T-DM1 can pose harm to a fetus when administered to a pregnant woman or within 7 months prior to conception. [49] There have been reports on several complications including oligohydramnios with its sequelae, and fetal/neoatal death with trastuzumab. Forty-two percent of abnormally low amniotic fluid during chemotherapy in pregnant women was related to gestational exposure to trastuzumab in the second or third trimester. The cytotoxic component of T-DM1, DM1, can cause embryo-fetal toxicity based on its mechanism of action.

Cases of interstitial lung disease have been described in clinical trials. [45] However, the incidence of this complication is low at 0.8% (seven out of 884 treated patients). Perhaps it is due to infusion reactions but such analysis has not been conducted because of the low number of cases. The overall incidence of IRRs was 1.4%. In most cases, these reactions resolved within hours or up to a day after stopping the infusion.

Another potential complication are hemorrhagic events, which occurred in up to 32.2% of patients treated with T-DM1, compared with 16.4% of patients receiving lapatinib and capecitabine. [46] The incidence of grade 3 and up hemorrhage was 1.8% in the T-DM1 arm and 0.8% in the control arm. Anticoagulation therapy, antiplatelet therapy, or thrombocytopenia could contribute to some bleeding episodes but not all. Therefore, caution is advised when concomitant agents are used. Thrombocytopenia after T-DM1 was found in up to 31.2% of patients, compared with 3.3% in the lapatinib plus capecitabine group. [46] Grade ≥ 3 low platelet count was reported in 14.5% of patients receiving T-DM1, and 0.4% receiving lapatinib plus capecitabine. Nadir of platelet counts was usually observed by day 8 and would resolve before the next scheduled dose. Peripheral neuropathy was reported in 21.1% of patients taking T-DM1 and 13.5% in the lapatinib plus capecitabine-treated group. [46] The incidence of grade ≥ 3 PN was 2.2% in the T-DM1-treated group and 0.2% in the lapatinib plus capecitabine-treated group. T-DM1 has the potential to elicit immune responses. Following T-DM1 dosing, 5.3% of patients had anti-T-DM1 antibodies in their serum. [45] However, the neutralizing properties of these antibodies have not been studied and their clinical significance is unknown.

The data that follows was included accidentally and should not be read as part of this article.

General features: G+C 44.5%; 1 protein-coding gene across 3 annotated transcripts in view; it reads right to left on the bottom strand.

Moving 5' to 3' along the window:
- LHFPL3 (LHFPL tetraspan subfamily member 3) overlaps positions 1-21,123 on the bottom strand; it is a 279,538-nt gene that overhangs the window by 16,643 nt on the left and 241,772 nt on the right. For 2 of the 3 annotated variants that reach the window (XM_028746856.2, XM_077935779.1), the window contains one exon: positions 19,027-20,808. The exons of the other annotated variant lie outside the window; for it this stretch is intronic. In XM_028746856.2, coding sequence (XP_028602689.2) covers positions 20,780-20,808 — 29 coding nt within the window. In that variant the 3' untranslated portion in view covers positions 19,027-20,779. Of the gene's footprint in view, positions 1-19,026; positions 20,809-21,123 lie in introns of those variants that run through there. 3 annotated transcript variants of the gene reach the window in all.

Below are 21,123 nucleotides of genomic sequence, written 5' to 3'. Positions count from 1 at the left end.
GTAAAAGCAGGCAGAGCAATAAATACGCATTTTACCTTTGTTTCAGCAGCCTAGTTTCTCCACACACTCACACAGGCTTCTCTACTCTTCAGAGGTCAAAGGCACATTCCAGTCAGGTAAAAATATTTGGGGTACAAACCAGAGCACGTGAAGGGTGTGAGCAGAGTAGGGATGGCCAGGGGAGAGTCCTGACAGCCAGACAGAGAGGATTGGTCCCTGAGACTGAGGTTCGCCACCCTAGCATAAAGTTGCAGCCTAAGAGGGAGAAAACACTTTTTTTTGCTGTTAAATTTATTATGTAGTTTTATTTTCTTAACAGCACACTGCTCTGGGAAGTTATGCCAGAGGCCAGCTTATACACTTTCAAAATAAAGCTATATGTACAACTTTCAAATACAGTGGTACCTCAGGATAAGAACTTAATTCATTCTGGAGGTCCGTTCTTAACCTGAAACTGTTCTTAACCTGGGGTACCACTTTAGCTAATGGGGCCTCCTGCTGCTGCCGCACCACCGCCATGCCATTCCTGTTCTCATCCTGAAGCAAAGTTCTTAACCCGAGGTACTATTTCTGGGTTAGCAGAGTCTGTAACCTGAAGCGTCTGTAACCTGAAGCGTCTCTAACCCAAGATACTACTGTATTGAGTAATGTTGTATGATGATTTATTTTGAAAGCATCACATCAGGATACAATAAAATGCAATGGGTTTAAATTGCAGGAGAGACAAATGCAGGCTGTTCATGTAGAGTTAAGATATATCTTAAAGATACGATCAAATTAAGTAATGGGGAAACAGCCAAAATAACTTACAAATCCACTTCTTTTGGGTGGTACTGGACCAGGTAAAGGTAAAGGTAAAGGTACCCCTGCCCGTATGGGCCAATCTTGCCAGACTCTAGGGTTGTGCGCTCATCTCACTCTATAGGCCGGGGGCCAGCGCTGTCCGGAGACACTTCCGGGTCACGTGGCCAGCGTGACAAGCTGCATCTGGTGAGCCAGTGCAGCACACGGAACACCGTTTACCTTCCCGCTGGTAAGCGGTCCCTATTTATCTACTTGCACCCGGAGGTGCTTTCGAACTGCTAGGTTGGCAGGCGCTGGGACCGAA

5.4 Inotuzumab Ozogamicin

The most common (≥ 20%) AEs were thrombocytopenia (51%), neutropenia (49%), infection (48%), anemia (36%), leukopenia (35%), fatigue (35%), hemorrhage (33%), pyrexia (32%), nausea (31%), headache (28%), febrile neutropenia (26%), increased transaminases (26%), abdominal pain (23%), increased gamma-glutamyltransferase (21%), and hyperbilirubinemia (21%). [26, 27] The most common (2%) serious AEs were infection (23%), febrile neutropenia (11%), hemorrhage (5%), abdominal pain (3%), pyrexia (3%), VOD/SOS (2%), and fatigue (2%). Veno-occlusive disease/sinusoidal obstruction syndrome was observed in 13% of patients out of 164, including five who did not proceed to HSCT. Veno-occlusive disease/sinusoidal obstruction syndrome was reported in another 22% of patients out of 77, who underwent HSCT. [26, 27] Five cases after HSCT were fatal. This AE was reported up to 56 days after the last dose of IO as the sole therapy, and the median time after HSCT preceded by InO was 15 days. Other risk factors included a conditioning regimen containing two alkylating drugs, age ≥ 5 years, and serum bilirubin ≥ upper limit of normal prior to HSCT.